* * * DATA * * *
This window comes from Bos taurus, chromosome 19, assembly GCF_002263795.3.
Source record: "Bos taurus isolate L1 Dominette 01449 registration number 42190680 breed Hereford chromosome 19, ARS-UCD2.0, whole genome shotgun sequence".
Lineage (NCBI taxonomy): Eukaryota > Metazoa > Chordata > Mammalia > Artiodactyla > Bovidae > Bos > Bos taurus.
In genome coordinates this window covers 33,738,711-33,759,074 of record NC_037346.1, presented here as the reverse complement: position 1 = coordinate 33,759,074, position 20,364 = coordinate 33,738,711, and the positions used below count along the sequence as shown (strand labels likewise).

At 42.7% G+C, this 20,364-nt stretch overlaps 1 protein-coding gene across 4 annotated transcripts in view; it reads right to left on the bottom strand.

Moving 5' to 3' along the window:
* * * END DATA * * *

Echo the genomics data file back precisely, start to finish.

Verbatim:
This window comes from Bos taurus, chromosome 19, assembly GCF_002263795.3.
Source record: "Bos taurus isolate L1 Dominette 01449 registration number 42190680 breed Hereford chromosome 19, ARS-UCD2.0, whole genome shotgun sequence".
Lineage (NCBI taxonomy): Eukaryota > Metazoa > Chordata > Mammalia > Artiodactyla > Bovidae > Bos > Bos taurus.
In genome coordinates this window covers 33,738,711-33,759,074 of record NC_037346.1, presented here as the reverse complement: position 1 = coordinate 33,759,074, position 20,364 = coordinate 33,738,711, and the positions used below count along the sequence as shown (strand labels likewise).

At 42.7% G+C, this 20,364-nt stretch overlaps 1 protein-coding gene across 4 annotated transcripts in view; it reads right to left on the bottom strand.

Moving 5' to 3' along the window: